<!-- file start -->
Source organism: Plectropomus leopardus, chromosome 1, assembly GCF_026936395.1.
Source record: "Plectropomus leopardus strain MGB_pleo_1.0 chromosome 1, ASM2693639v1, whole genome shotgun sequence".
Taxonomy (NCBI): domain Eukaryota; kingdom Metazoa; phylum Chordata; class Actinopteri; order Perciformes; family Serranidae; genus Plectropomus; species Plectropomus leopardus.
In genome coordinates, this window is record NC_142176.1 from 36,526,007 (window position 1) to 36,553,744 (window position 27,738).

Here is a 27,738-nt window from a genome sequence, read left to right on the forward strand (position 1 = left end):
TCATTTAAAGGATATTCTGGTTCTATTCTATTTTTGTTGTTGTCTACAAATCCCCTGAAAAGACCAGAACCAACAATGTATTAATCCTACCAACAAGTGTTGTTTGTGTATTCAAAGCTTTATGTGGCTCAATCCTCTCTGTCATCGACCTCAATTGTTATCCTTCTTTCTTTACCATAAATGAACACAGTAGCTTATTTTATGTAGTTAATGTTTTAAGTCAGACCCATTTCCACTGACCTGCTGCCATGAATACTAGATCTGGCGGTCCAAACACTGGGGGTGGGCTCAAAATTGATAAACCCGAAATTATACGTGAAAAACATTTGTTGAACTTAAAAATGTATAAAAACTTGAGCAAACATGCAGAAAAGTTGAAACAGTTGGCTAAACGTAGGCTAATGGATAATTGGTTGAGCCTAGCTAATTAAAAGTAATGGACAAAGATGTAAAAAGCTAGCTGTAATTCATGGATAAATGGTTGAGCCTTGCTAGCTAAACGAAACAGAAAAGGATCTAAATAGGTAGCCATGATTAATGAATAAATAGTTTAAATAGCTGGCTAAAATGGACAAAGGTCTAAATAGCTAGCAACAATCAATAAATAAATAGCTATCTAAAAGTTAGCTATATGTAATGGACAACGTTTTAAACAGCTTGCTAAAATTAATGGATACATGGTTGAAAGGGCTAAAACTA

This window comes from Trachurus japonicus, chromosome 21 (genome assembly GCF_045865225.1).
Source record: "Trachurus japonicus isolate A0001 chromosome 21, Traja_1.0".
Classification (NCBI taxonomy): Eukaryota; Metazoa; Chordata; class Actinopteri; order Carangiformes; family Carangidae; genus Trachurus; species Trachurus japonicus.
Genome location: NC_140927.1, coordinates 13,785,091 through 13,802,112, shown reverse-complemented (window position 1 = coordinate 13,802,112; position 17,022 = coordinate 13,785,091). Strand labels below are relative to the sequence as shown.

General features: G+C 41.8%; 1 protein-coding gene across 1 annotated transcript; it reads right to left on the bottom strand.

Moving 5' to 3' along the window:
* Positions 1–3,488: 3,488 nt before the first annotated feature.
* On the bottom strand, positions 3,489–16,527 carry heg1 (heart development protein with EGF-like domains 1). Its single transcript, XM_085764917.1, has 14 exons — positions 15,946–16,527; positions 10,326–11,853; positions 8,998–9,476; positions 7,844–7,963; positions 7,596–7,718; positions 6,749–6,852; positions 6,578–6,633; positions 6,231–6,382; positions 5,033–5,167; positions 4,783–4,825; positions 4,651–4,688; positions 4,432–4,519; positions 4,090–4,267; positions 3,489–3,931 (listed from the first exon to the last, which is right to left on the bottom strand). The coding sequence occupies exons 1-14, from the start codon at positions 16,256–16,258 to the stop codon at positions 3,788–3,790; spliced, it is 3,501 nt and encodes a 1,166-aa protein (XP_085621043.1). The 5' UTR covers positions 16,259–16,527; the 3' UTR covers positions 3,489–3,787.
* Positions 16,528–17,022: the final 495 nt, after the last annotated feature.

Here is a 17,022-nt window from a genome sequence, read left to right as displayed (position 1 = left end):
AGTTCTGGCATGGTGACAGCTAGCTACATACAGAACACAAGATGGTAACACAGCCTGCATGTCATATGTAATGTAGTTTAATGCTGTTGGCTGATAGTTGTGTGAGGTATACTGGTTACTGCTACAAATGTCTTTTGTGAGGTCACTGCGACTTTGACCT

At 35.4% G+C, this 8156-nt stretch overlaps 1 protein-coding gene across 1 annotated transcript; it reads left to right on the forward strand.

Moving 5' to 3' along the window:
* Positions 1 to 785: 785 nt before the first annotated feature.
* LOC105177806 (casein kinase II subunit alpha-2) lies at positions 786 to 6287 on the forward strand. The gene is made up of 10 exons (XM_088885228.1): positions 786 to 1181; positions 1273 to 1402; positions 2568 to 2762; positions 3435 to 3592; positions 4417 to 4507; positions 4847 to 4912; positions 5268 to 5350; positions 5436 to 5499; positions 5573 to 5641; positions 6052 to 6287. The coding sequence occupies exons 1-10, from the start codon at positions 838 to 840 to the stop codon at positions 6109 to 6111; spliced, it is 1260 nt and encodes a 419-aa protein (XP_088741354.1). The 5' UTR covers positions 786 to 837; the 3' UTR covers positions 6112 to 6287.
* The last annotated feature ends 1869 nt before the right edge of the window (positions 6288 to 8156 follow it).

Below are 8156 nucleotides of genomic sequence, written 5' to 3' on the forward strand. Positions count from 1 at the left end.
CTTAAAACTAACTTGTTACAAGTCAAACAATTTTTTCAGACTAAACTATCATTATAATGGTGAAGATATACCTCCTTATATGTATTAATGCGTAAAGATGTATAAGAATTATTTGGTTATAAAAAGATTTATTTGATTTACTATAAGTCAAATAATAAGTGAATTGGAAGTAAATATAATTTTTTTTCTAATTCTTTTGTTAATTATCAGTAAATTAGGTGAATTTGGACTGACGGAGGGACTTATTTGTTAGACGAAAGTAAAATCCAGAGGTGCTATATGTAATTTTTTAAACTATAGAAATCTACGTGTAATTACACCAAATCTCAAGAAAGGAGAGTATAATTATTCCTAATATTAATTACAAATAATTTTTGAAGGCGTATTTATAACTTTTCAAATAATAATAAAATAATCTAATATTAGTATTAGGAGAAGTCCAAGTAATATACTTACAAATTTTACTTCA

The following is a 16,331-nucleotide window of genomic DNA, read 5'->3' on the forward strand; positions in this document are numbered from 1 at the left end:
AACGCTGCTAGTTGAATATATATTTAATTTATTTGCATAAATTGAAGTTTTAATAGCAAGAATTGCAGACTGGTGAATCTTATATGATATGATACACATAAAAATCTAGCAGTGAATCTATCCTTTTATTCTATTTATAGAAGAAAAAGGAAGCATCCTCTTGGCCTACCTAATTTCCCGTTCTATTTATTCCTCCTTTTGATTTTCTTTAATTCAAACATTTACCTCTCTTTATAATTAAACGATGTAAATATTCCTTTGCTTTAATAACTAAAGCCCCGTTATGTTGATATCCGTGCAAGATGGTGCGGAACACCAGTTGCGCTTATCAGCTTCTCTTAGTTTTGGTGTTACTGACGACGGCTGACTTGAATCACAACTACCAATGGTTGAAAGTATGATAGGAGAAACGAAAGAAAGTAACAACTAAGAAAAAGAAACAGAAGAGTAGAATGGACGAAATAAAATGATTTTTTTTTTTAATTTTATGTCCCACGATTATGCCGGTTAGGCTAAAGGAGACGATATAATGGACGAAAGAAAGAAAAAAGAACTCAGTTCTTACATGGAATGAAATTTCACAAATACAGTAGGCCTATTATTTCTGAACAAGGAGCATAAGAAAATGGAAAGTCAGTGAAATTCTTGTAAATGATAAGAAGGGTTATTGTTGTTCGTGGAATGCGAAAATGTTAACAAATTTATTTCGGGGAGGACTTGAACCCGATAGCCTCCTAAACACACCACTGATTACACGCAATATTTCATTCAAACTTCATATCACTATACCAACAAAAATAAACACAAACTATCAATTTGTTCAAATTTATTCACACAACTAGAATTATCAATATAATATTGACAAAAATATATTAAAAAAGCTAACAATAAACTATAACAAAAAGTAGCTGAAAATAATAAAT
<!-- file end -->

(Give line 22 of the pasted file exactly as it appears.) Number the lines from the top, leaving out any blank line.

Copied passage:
* The last annotated feature ends 1869 nt before the right edge of the window (positions 6288 to 8156 follow it).